Loss of Childhood #LETSEXPLORE

I’m going to sound really old for the next 631 words, especially coming from the mouth, or hands, of a newly 22 year old. But I think kids these days just don’t have as much of an imagination as they used to. Remember when kids could have a few dolls, or maybe a couple of trucks, and they’d be good to go entertainment wise for at least a couple of hours? Now, in the digital age, the equivalent has become a DVD, games consoles, or iPhones and iPads.

When I was 10 (yes, I am going to use as many phrases to make me sound as much like a Grandma as possible. Just for emphasis, I swear), I was just happy if I could text to get some Habbo Hotel credits and log in on my dial-up internet connection without my mum wanting to use the home phone. The demands of today seems that ten-year-olds are suddenly allowed to get the newest phones out there as their first mobile phone, ones that don’t even have snake on them unless you download the app. And I’m not really okay with these young ones going straight to the best phone. What happened to working your way up and earning the latest phone like the good old days? Go on kids, go play on the swings and scrape your knee or something, and please don’t have a better phone than me.

Back in my day, kids barely knew how to turn the television on and now they know how to swipe and unlock an iPhone before they can properly form a sentence. Don’t get me wrong, it’s great that children are talking and screaming on public transport less because they’re so engrossed in some sort of technological equipment. But is it hindering the development of their social skills from a young age as some sort of sacrifice to their ever-budding relationship with technology?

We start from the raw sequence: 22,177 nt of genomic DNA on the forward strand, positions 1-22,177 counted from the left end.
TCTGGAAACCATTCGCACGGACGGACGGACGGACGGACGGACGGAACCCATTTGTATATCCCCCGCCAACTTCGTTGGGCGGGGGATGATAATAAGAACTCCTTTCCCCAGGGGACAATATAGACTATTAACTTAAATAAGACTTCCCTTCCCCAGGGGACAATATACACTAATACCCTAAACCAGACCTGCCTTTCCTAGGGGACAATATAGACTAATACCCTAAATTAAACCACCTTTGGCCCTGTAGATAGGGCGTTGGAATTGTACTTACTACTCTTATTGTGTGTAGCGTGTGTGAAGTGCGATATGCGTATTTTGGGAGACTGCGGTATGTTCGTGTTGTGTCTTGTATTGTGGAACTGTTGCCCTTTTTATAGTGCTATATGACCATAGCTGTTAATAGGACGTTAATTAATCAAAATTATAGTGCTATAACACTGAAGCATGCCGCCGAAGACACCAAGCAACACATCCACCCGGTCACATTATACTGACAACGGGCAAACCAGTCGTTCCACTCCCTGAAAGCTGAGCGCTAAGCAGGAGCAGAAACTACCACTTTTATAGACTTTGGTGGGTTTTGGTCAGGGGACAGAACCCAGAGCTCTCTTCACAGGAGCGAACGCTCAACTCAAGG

Today’s generation of kiddies is being raised to be a group of technologically advanced weirdos, sorry, intellects, who may or may not know how to hold a proper conversation but they can figure out any form of technology you place into their “is that chocolate, mud or worse?” hands. This stems mostly from the fact they’ve spent all of their years looking at screens instead of talking to each other.

Another issue with this is that if children have access to their own technology without any sort of censorship or monitoring, they can access parts of the internet that should not be seen until you’re at least 18 (or when you get married). This type of exposure has been discussed a lot in the media as a cause for crimes committed by ‘youths’. Could it be true that accessing violent games and X-rated content is infiltrating the minds of young people and convincing them that those things are okay to do? Who knows, but it provides food for thought when you know the young people in your life can see pretty much anything on the internet, and it’s difficult to stop them. If they don’t find it themselves, another one of their friends is sure to show them. Now I know kids can’t be protected from everything. But if there’s the possibility that children can stay as children for a little longer, then what’s the harm there?

I for one am going to make sure my children know the struggles of texting on a Nokia 3210 before they’re allowed the pleasure of an iPhone and apps and music on your phone that isn’t polyphonic. I think the world would be a slightly better place if everyone came round to that way of thinking too… Now, who wants to have a snake tournament? I’ll play the winner.